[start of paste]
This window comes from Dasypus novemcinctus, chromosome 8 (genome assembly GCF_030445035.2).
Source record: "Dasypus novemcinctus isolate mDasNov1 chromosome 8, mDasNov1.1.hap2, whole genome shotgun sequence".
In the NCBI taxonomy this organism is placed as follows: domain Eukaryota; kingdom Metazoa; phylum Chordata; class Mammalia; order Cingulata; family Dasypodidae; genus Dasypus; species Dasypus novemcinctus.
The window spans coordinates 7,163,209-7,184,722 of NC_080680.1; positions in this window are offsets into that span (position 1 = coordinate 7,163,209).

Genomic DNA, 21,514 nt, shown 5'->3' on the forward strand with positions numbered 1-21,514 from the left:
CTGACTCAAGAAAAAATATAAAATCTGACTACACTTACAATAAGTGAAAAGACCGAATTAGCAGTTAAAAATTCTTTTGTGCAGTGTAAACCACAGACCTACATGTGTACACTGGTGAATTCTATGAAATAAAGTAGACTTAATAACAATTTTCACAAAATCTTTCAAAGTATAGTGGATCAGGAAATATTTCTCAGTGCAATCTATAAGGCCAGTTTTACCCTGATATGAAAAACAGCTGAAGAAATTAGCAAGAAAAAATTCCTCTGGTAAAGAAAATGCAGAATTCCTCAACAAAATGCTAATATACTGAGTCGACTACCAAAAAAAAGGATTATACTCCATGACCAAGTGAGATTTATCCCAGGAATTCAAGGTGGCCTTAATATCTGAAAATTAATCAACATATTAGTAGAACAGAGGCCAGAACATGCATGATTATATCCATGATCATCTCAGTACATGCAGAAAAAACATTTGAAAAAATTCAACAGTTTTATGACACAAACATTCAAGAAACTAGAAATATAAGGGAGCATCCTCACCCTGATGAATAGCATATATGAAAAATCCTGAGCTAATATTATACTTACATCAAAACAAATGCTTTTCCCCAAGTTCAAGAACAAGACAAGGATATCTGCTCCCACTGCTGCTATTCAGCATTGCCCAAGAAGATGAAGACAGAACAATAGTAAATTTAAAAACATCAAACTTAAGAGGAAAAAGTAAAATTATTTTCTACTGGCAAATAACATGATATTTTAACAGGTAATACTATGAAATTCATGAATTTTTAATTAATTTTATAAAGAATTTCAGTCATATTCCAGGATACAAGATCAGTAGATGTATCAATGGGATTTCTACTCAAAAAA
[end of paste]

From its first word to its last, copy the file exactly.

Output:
This window comes from Dasypus novemcinctus, chromosome 8 (genome assembly GCF_030445035.2).
Source record: "Dasypus novemcinctus isolate mDasNov1 chromosome 8, mDasNov1.1.hap2, whole genome shotgun sequence".
In the NCBI taxonomy this organism is placed as follows: domain Eukaryota; kingdom Metazoa; phylum Chordata; class Mammalia; order Cingulata; family Dasypodidae; genus Dasypus; species Dasypus novemcinctus.
The window spans coordinates 7,163,209-7,184,722 of NC_080680.1; positions in this window are offsets into that span (position 1 = coordinate 7,163,209).

Genomic DNA, 21,514 nt, shown 5'->3' on the forward strand with positions numbered 1-21,514 from the left:
CTGACTCAAGAAAAAATATAAAATCTGACTACACTTACAATAAGTGAAAAGACCGAATTAGCAGTTAAAAATTCTTTTGTGCAGTGTAAACCACAGACCTACATGTGTACACTGGTGAATTCTATGAAATAAAGTAGACTTAATAACAATTTTCACAAAATCTTTCAAAGTATAGTGGATCAGGAAATATTTCTCAGTGCAATCTATAAGGCCAGTTTTACCCTGATATGAAAAACAGCTGAAGAAATTAGCAAGAAAAAATTCCTCTGGTAAAGAAAATGCAGAATTCCTCAACAAAATGCTAATATACTGAGTCGACTACCAAAAAAAAGGATTATACTCCATGACCAAGTGAGATTTATCCCAGGAATTCAAGGTGGCCTTAATATCTGAAAATTAATCAACATATTAGTAGAACAGAGGCCAGAACATGCATGATTATATCCATGATCATCTCAGTACATGCAGAAAAAACATTTGAAAAAATTCAACAGTTTTATGACACAAACATTCAAGAAACTAGAAATATAAGGGAGCATCCTCACCCTGATGAATAGCATATATGAAAAATCCTGAGCTAATATTATACTTACATCAAAACAAATGCTTTTCCCCAAGTTCAAGAACAAGACAAGGATATCTGCTCCCACTGCTGCTATTCAGCATTGCCCAAGAAGATGAAGACAGAACAATAGTAAATTTAAAAACATCAAACTTAAGAGGAAAAAGTAAAATTATTTTCTACTGGCAAATAACATGATATTTTAACAGGTAATACTATGAAATTCATGAATTTTTAATTAATTTTATAAAGAATTTCAGTCATATTCCAGGATACAAGATCAGTAGATGTATCAATGGGATTTCTACTCAAAAAA